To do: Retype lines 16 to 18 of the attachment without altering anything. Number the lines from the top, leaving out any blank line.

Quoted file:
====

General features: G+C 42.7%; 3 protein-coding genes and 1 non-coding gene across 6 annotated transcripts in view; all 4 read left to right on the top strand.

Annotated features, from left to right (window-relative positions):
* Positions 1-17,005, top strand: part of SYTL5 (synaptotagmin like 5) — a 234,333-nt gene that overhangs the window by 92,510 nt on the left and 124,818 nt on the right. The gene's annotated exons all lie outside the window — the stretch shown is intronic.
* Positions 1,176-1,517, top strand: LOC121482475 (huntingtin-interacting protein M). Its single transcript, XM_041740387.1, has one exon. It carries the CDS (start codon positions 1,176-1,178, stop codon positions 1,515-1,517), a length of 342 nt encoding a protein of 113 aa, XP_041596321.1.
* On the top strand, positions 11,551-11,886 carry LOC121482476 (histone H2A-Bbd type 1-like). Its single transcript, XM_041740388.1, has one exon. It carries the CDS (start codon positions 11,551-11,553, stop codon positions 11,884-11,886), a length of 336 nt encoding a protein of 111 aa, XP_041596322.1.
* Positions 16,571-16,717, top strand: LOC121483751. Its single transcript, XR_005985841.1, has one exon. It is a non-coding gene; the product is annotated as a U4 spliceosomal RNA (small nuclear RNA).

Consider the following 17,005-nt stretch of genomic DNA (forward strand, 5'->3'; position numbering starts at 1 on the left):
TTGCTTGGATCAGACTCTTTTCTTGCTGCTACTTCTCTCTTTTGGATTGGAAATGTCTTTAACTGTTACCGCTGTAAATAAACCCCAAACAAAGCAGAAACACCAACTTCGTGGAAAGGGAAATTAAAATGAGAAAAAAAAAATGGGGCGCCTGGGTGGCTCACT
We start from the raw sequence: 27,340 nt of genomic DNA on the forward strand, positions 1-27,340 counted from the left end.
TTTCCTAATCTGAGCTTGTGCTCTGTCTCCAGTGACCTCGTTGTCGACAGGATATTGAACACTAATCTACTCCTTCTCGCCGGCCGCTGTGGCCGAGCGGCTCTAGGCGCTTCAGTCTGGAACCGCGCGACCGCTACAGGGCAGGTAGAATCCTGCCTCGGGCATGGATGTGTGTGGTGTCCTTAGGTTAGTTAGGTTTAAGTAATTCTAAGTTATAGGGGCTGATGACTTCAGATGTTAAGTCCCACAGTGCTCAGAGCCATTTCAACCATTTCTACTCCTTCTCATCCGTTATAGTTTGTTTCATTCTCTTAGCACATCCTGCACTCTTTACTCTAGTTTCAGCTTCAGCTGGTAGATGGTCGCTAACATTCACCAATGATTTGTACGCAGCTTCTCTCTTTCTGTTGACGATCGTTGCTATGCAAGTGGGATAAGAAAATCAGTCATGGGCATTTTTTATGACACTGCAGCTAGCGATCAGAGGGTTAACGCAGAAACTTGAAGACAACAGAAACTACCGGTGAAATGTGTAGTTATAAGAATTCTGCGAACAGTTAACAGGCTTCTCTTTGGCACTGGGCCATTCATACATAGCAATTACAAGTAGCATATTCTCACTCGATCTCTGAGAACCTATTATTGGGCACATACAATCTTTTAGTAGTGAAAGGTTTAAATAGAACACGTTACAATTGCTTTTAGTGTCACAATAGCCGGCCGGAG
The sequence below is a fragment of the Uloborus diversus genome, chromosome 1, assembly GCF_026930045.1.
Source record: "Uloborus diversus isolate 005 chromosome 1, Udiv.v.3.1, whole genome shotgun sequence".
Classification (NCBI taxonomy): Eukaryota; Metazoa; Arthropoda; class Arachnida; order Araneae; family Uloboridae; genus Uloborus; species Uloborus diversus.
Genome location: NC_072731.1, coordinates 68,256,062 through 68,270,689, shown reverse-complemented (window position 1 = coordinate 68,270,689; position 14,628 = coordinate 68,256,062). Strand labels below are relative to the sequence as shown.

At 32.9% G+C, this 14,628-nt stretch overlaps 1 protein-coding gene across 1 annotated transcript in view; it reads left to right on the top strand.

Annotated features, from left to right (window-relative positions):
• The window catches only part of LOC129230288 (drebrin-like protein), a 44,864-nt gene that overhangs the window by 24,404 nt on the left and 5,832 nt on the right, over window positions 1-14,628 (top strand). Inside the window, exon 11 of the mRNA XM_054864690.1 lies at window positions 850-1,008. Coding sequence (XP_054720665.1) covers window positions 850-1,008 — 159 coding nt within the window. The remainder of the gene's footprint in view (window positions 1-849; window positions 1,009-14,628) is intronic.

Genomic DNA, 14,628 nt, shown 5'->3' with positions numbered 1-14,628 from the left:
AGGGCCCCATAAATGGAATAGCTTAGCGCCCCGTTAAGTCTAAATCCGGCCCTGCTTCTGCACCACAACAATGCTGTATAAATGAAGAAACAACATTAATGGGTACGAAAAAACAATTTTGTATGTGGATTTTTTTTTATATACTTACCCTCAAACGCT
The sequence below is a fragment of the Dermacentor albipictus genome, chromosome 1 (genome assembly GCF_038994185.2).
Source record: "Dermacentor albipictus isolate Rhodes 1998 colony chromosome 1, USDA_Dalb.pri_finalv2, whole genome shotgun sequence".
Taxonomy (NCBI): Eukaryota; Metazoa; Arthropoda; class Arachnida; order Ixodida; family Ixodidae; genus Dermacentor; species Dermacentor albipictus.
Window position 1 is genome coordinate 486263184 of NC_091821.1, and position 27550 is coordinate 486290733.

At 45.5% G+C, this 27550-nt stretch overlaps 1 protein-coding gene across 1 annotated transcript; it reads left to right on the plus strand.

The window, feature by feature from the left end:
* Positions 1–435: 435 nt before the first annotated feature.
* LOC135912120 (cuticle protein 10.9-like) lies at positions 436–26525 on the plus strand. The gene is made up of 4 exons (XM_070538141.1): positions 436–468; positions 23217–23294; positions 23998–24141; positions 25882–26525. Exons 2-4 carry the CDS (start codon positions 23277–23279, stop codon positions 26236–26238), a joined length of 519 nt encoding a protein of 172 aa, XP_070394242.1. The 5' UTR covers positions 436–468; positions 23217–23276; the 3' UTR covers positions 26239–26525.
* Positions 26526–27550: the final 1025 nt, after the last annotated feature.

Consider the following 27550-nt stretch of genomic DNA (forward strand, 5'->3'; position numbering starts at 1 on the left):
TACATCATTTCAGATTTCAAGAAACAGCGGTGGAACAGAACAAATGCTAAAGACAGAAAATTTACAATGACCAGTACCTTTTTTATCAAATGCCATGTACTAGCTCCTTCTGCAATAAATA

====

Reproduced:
Annotated features, from left to right (window-relative positions):
• The window catches only part of LOC129230288 (drebrin-like protein), a 44,864-nt gene that overhangs the window by 24,404 nt on the left and 5,832 nt on the right, over window positions 1-14,628 (top strand). Inside the window, exon 11 of the mRNA XM_054864690.1 lies at window positions 850-1,008. Coding sequence (XP_054720665.1) covers window positions 850-1,008 — 159 coding nt within the window. The remainder of the gene's footprint in view (window positions 1-849; window positions 1,009-14,628) is intronic.

Genomic DNA, 14,628 nt, shown 5'->3' with positions numbered 1-14,628 from the left: